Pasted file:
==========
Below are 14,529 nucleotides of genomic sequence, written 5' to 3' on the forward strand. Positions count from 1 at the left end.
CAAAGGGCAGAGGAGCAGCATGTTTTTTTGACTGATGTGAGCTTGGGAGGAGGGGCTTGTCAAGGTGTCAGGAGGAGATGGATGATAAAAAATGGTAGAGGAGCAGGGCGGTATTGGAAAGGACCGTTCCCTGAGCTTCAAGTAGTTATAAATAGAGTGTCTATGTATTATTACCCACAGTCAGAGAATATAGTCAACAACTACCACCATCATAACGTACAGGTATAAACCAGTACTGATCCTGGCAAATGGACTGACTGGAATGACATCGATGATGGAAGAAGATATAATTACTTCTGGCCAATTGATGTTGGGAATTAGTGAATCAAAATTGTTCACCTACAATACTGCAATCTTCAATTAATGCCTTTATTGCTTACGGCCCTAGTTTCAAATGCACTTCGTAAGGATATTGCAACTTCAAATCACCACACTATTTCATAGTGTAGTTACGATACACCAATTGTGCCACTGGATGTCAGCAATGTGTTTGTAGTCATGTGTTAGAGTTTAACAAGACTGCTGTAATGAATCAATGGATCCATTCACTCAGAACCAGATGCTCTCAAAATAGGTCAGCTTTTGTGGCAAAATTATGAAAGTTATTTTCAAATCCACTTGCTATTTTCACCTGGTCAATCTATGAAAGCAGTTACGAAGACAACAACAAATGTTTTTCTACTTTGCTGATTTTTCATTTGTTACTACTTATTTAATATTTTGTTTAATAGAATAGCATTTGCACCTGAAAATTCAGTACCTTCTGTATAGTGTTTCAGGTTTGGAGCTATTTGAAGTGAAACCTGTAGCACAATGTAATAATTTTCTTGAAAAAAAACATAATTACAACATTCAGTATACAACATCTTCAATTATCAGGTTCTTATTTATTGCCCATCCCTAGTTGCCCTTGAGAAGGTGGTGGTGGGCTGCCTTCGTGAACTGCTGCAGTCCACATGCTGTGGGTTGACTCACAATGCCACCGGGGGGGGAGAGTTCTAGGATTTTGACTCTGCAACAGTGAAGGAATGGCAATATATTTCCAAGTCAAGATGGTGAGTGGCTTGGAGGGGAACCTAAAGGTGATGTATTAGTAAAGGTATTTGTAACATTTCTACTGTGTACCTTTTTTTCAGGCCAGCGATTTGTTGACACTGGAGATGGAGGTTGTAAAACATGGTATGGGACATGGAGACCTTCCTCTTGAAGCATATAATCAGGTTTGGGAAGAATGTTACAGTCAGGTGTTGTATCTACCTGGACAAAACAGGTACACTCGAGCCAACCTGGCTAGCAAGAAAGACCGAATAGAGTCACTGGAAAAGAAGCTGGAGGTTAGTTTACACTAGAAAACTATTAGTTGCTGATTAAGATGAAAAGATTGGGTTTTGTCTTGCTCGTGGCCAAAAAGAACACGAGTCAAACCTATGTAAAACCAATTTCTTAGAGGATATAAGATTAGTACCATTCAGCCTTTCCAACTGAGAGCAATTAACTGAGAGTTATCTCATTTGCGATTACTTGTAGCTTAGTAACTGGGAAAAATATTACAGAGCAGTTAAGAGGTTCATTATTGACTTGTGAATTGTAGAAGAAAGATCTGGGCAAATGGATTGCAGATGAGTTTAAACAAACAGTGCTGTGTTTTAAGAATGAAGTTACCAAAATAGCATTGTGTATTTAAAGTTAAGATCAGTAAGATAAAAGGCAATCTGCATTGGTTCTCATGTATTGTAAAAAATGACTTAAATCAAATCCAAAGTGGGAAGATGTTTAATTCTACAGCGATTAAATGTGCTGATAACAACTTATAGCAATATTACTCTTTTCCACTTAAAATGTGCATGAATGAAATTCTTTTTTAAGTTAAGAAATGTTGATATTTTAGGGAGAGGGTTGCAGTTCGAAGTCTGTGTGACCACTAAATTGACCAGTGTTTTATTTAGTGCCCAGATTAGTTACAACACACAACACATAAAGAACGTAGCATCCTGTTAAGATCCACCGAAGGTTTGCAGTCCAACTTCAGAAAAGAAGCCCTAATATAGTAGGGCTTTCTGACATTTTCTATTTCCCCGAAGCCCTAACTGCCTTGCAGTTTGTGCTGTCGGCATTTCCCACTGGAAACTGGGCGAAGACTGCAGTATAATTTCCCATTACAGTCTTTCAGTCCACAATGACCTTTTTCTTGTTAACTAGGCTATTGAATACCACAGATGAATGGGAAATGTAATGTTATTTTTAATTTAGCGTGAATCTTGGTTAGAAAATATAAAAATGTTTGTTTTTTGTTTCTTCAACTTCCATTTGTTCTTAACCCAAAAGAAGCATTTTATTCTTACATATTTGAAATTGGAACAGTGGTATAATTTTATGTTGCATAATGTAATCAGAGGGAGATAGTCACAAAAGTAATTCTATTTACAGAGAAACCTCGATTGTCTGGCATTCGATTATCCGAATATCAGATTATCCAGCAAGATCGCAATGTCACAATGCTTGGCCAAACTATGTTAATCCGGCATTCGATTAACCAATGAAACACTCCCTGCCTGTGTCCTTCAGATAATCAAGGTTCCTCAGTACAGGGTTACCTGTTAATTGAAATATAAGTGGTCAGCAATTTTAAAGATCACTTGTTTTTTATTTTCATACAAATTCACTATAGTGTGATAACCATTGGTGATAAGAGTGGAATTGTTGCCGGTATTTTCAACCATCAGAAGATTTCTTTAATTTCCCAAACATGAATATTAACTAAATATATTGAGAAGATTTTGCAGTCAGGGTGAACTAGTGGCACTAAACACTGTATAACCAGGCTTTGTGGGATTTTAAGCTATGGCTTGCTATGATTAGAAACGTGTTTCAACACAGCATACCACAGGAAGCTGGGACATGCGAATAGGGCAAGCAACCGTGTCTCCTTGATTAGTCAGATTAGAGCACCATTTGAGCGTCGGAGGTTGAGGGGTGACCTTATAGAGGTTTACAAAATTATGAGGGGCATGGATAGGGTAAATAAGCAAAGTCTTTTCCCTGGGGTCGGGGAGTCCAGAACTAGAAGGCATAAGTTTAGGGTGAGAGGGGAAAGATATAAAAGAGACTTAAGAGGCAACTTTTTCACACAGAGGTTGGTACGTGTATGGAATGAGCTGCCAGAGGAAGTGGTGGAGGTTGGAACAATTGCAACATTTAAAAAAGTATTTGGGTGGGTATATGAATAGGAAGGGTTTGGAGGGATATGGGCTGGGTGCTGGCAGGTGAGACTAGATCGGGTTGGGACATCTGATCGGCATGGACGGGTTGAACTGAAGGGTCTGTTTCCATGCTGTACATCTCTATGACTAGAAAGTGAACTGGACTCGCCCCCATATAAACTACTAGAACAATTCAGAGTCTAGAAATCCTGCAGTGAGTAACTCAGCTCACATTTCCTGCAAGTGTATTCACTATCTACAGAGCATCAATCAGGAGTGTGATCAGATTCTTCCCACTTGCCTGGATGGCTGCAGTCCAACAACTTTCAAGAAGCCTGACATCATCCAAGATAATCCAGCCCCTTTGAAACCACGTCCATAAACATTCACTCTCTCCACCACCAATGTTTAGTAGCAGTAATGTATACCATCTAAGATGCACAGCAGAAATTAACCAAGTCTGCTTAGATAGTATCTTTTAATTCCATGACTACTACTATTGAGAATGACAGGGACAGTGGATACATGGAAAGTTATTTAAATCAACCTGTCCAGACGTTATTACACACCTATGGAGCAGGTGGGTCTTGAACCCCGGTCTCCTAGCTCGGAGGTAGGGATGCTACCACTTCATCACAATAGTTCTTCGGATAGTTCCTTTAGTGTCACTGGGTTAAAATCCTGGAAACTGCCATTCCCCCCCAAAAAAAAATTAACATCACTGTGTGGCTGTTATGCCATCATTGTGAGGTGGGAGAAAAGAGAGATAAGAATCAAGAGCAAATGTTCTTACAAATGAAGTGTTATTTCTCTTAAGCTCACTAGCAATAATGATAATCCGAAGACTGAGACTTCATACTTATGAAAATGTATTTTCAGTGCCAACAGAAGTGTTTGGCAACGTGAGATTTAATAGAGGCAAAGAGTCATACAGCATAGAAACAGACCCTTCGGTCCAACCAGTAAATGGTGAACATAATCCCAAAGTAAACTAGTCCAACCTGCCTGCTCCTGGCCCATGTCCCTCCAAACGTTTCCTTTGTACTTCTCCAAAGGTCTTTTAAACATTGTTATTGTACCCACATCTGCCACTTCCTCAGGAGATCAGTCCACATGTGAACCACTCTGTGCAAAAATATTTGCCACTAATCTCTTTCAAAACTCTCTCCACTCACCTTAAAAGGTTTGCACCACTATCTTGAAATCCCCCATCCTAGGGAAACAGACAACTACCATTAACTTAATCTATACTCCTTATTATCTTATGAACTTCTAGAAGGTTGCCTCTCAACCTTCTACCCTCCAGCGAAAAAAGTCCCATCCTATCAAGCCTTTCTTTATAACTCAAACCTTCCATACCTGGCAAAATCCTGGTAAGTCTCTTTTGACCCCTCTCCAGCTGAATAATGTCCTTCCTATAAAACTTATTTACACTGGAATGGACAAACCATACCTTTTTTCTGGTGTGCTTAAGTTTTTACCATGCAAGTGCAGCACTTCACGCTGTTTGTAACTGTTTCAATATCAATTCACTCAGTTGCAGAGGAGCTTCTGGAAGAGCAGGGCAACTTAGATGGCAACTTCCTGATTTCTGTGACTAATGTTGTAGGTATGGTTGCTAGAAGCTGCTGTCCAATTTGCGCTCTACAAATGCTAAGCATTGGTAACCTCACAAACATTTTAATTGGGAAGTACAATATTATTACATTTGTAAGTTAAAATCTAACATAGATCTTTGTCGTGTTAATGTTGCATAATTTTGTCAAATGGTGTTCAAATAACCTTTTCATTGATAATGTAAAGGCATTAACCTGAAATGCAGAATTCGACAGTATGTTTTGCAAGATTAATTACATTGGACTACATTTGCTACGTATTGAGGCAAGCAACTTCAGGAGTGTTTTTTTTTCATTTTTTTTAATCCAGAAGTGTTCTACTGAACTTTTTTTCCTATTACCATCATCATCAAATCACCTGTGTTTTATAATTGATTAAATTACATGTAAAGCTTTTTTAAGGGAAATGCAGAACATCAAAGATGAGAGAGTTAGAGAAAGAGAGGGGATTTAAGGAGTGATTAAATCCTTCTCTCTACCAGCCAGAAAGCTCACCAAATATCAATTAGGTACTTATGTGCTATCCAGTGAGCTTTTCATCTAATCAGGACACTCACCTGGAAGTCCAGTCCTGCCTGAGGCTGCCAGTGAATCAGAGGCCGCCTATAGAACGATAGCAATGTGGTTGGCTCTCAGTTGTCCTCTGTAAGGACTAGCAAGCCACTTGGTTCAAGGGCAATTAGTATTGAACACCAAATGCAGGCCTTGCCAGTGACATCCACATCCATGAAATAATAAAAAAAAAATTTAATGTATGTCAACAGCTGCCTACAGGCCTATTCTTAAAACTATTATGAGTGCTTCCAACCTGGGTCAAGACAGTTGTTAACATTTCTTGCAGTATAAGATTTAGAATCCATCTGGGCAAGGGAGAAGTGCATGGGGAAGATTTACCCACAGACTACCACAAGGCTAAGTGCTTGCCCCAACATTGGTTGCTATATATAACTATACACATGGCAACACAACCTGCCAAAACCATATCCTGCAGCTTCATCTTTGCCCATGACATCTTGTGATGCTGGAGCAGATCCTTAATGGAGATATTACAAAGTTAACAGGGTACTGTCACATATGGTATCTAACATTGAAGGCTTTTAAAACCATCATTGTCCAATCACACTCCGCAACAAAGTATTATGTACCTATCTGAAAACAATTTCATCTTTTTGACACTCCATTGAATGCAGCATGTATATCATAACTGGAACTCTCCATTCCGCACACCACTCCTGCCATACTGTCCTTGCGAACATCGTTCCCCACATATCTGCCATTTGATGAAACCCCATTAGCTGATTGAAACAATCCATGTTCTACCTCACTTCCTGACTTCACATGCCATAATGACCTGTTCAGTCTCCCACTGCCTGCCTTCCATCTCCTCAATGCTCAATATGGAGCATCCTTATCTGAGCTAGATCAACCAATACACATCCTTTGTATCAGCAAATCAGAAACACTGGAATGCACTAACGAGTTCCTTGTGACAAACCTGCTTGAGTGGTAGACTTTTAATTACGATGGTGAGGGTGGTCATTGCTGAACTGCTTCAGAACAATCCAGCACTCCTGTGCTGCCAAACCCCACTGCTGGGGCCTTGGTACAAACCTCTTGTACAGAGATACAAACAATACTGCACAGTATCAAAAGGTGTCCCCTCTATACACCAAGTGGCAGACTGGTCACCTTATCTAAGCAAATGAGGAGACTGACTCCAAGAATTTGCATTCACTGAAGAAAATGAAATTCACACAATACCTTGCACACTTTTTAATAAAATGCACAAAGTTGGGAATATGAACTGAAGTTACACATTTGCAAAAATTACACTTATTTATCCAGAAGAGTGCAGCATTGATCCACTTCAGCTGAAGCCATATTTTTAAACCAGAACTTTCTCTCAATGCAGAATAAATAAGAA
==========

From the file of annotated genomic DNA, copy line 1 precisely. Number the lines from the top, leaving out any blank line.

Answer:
Below are 14,529 nucleotides of genomic sequence, written 5' to 3' on the forward strand. Positions count from 1 at the left end.